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Camel tours are the new way to see Perth

The Independent logo The Independent 14/03/2018 David Whitley

a group of people riding horses on a beach © Provided by The Independent The fisherman on the riverbank looks borderline terrified as he turns round to see a small train of camels approaching. I get similar reactions from the cyclists coming down the cycle path, and from the ambling tourists on the way to the Rottnest Island ferry jetty.

Around the world, there are certain destinations where you expect to see camels. Dubai’s deserts, perhaps. Or the Pyramids in Egypt. There are even places in Australia well known for camel rides – they’re a staple at Cable Beach in Broome, and are one of the gimmicks found around Uluru in an attempt to keep visitors there for a few days.

But Perth city centre? Not so much. Yet the unflappable Jon Warren has decided that the heart of a city with a 1.67m population is exactly the place to run camel-led tours. He started the project in January 2018. And he says it’s the fault of the miners.

“My partner manages an apartment hotel, and we went to a conference where there was a lot of fear about Perth’s hotel boom, and the lower demand from the resources industry,” he explains. Increased supply and lower demand means room prices have come crashing down over the last few years – great news for visitors, but less so for hotel owners.

“It was decided that we need to encourage more things to do,” says Jon. “I originally worked on sheep stations, and I thought: ‘I know where there are some camels…’”

Gemma likes to be first (David Whitley) © Provided by The Independent Gemma likes to be first (David Whitley) His dromedary recruits include Gemma, my steed: a former racing camel who absolutely insists in going at the front of the group every time. She seems otherwise unflustered – which, given the ungainly process of getting on board, can only be a good thing. 

Jon and his cohorts at Camel West have arranged a metal platform with steps, which makes it considerably easier to reach camel hump height. But getting in the saddle still involves an almighty swing of the leg, while narrowly avoiding kicking the camel behind in the face.

Once everyone’s mounted, the camels are chivvied into touch, and we begin a lumbering plod along the north bank of the Swan river. The motion is unlike that of a horse – it’s less jarring and bumpy, but considerably more lurchy. It’s more rolling backwards and forwards in the saddle than juddering up and down.

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Jon walks alongside as Gemma and her followers plod gamely along, and he tells the story of how Australia ended up with so many camels.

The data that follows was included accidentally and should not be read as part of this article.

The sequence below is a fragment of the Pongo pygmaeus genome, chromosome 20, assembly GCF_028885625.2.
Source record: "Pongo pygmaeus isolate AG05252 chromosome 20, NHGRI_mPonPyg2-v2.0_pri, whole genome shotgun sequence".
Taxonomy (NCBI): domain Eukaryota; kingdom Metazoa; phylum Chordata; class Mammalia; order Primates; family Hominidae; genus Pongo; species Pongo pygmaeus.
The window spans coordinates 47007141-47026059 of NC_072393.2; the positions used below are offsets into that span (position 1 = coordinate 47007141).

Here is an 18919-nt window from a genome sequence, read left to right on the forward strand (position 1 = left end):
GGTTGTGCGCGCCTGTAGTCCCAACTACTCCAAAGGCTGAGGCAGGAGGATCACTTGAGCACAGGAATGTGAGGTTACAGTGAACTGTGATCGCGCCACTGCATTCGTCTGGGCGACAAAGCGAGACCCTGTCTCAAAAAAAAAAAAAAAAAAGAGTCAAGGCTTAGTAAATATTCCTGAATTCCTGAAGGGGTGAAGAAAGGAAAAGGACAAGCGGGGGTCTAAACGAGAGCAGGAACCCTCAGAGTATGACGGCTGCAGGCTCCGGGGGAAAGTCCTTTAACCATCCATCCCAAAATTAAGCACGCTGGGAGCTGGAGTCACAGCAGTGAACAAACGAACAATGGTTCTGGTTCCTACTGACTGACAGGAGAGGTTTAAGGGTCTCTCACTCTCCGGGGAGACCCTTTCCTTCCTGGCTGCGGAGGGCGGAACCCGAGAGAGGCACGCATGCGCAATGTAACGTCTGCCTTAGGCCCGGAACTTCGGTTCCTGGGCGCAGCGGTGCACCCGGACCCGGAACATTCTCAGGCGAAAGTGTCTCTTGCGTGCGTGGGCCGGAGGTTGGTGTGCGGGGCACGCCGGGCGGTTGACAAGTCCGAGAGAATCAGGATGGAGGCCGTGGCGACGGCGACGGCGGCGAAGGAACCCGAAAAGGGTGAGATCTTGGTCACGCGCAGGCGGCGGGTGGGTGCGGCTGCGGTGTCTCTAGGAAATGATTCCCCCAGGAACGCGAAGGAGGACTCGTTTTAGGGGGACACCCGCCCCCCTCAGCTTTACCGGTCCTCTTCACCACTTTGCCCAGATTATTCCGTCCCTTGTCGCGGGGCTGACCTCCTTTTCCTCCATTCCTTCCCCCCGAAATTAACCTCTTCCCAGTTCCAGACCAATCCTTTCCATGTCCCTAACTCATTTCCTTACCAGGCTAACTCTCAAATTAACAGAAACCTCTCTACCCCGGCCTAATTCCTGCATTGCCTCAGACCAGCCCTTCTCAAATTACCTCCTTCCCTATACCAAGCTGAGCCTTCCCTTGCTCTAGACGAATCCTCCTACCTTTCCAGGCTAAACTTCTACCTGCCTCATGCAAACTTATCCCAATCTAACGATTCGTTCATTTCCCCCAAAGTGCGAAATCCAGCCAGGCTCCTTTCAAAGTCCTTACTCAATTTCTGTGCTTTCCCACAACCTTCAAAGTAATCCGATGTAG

The first to arrive was Harry, who came from the Canary Islands in 1840. He was used for inland exploration by John Ainsworth Horrocks. Harry, alas, ended up shooting his owner by unexpectedly moving while Horrocks was reloading his gun.

Other imports were more successful. Camels proved to be the perfect beasts of burden for putting infrastructure across Australia’s unforgiving outback. They became integral to the building of telegraph and train lines, and between 15,000 and 20,000 camels were imported, mainly from India.

They were so effective that they eventually made themselves obsolete – the trains they made room for could do the heavy lifting. But by this stage, the herders had become rather attached to their camels. When the state governments ordered a cull, they released their camels into the wild instead.

The camels take you past the main sights of Perth (David Whitley) © Provided by The Independent The camels take you past the main sights of Perth (David Whitley) The animals didn’t just survive; they thrived, to the point where Australia has the largest wild population in the world. There are hundreds of thousands of them, and culling has been required to keep numbers down.

Well, culling and capturing. Jon got most of his camels from the barren, almost treeless Nullarbor Plain in southern Australia. “Then I had to figure out how to deal with them,” he says. “I found some good camel men, and learned how to break them in.”

The absurd rides through central Perth have launched after months of training – both in terms of getting camels used to traffic and people, and employees used to the camels. And eventually, they’re likely to become a part of the scenery.

For now, though, the weird factor is pretty high. Towards the end of the tour, the camel train turns into Barrack Square, the most touristy spot in the entire city. It lollops past the showy, glassy belltower, parades past the tour operator shacks and souvenir huts, and provokes double takes from people slurping ice creams. The ships of the desert, it seems, do alright near inner-city ferry terminals too.

Travel essentials

Getting there

Qantas flies direct from Heathrow to Perth from £1095. Indirect flights start at around £800

Staying there

The Attika hotel in Northbridge, the cultural and nightlife district just north of the city centre, offers slickly-decorated apartments with kitchens and laundry facilities for from $189.

More information

Tours with Camel West leave six times a day, take 30 minutes and cost $45.

Related: 3 Things You Should Never Do While Traveling, According to Anthony Bourdain (provided by Time)

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